Android Auto Will Drop Older Android Phones

Android Auto is about to drop support for Android 7.0 and 7.1.

This year has been bad news after bad news if you still have a really old Android device. Android 7.1 and older versions lost support for Google Chrome and Google Calendar, which also means that WebView won’t get updated any further, and older Android 4.x versions have been cut off from Google Play updates. Google is now dropping support for Android Auto on phones running Android 7.0 and 7.1.

As per new evidence found in the code of the Android Auto app, the service is now deprecating support for several older devices, as it looks like the app is set to increase the minimum version to Android 8.0 Oreo. There are a couple of strings within the app that will be shown in alerts within the app as well as phone notifications, telling users that “to keep using Android Auto, update your phone to the latest version of Android.” The change isn’t live yet, and as of the time of writing, you can still use Android Auto on these older devices, but Google is doing the groundwork to remove support at any time. Android 7.1 Nougat and everything below that will be deprecated, and probably very soon.

This shouldn’t come as a surprise to anyone. Android 7.x is also the Android version that was dropped by Google Chrome and Google Calendar earlier this year, and this is certainly an active effort by Google to move users away from this old operating system into something that’s at least slightly newer. Android 7.x was released all the way back in 2016, and it’s over seven years old by this point. It’s not a great idea to keep using it, as chances are that it hasn’t received one security update in several years. The next major release, Android 8.0/8.1 Oreo from 2017, is also out of date and not secure, but Google is willing to continue supporting the devices stuck on that version for a bit longer.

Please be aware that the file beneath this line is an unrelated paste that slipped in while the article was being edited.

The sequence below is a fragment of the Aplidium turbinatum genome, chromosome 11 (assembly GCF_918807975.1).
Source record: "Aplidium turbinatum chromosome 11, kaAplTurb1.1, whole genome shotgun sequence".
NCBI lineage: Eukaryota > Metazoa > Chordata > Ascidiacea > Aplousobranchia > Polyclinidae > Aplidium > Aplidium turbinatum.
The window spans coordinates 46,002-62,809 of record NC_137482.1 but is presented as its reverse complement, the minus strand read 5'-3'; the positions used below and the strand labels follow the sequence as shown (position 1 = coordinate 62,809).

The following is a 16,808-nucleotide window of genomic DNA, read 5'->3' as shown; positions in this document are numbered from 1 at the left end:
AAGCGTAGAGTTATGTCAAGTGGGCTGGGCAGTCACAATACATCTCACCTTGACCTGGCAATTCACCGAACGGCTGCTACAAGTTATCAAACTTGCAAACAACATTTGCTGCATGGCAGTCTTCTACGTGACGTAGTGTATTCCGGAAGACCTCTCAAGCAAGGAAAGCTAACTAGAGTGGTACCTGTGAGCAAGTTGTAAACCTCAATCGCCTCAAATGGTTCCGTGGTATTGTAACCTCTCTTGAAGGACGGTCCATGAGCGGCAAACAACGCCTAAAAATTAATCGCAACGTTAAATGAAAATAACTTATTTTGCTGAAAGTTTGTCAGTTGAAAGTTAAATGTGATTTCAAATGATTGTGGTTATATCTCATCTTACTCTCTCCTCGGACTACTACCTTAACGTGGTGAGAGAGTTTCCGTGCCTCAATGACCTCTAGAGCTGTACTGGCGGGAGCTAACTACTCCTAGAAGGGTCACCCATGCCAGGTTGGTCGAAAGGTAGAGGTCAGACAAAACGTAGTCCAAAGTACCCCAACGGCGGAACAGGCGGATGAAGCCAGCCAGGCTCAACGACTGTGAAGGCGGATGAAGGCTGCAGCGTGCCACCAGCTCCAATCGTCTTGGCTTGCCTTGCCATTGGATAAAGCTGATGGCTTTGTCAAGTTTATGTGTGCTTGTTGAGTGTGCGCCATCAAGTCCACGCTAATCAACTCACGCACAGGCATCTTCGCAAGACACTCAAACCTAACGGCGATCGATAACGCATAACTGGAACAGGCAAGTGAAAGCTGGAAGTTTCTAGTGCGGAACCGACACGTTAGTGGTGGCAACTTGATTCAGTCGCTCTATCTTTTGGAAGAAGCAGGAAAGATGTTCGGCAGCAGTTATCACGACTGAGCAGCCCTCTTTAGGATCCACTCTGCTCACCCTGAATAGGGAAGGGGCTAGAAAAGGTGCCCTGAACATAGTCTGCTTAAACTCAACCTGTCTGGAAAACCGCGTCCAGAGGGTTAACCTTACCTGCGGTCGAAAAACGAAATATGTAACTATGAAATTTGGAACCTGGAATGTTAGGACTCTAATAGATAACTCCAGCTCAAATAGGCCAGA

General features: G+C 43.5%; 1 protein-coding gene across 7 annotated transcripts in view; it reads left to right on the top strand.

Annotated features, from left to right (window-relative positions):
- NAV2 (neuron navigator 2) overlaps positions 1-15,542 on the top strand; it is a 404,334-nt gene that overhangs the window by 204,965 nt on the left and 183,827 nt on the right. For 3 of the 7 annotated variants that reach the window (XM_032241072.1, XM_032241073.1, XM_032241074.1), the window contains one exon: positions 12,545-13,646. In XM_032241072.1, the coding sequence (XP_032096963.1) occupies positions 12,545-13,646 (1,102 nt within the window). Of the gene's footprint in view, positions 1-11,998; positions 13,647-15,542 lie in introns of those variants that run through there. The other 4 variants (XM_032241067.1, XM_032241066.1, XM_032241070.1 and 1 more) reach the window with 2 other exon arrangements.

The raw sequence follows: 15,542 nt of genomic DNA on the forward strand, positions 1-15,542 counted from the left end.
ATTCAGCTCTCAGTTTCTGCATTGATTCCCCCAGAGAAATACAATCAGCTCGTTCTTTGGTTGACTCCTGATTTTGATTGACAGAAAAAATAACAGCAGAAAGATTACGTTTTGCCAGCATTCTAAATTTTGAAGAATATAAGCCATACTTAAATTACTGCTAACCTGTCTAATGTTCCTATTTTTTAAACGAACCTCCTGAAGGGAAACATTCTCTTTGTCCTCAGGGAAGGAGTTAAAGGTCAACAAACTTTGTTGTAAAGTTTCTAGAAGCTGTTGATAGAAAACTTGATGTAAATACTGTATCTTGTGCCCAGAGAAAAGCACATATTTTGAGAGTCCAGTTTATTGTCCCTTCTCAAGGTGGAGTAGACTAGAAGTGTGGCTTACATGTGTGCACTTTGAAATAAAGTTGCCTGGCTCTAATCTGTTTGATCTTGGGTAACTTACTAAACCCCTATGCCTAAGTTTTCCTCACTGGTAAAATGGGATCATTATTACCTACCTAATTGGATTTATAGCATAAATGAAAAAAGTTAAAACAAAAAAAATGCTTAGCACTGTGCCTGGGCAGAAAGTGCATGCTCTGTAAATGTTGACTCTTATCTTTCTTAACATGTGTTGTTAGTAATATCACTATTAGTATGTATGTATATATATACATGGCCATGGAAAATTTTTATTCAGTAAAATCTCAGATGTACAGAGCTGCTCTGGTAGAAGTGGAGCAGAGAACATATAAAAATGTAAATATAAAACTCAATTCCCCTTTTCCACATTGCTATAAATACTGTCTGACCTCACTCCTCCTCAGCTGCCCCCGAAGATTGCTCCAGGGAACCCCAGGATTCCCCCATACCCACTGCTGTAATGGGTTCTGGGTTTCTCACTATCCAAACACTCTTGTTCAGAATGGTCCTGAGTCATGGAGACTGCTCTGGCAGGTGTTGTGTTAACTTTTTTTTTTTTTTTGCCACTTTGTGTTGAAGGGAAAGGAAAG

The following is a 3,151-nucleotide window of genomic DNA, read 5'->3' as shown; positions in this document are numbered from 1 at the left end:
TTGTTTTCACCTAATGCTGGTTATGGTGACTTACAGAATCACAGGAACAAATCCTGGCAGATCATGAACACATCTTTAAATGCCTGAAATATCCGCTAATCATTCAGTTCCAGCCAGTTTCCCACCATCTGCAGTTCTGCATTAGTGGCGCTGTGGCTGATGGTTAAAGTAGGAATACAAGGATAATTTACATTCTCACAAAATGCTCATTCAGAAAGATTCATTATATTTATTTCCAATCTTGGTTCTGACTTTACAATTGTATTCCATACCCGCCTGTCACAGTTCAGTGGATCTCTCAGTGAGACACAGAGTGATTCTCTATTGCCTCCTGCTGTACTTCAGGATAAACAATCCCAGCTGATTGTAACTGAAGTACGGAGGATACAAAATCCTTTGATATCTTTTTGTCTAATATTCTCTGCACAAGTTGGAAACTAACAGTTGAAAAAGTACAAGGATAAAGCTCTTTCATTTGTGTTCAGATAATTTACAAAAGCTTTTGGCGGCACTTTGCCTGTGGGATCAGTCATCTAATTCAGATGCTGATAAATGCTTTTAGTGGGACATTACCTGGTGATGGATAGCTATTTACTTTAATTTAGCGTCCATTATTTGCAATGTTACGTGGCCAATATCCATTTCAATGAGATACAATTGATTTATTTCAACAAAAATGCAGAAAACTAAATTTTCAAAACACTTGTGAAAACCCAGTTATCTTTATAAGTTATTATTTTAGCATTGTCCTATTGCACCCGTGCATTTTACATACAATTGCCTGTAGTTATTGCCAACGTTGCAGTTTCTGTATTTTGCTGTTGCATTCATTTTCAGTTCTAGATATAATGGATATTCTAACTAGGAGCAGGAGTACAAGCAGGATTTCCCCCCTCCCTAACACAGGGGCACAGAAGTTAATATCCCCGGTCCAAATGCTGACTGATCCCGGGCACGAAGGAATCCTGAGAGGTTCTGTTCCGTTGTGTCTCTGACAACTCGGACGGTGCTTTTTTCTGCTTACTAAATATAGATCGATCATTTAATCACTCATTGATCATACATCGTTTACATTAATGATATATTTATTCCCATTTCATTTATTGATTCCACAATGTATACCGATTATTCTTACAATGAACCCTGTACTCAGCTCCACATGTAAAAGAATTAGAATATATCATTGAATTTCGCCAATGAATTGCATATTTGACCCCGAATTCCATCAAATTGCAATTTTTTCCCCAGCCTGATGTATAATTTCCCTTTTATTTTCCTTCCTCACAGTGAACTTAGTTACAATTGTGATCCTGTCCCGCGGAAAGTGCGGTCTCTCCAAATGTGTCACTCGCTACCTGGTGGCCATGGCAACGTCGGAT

If you have an Android phone or tablet still running Android 7.0 or 7.1, be sure to check if you have any pending updates that can upgrade you to a newer release.

Source: 9to5Google


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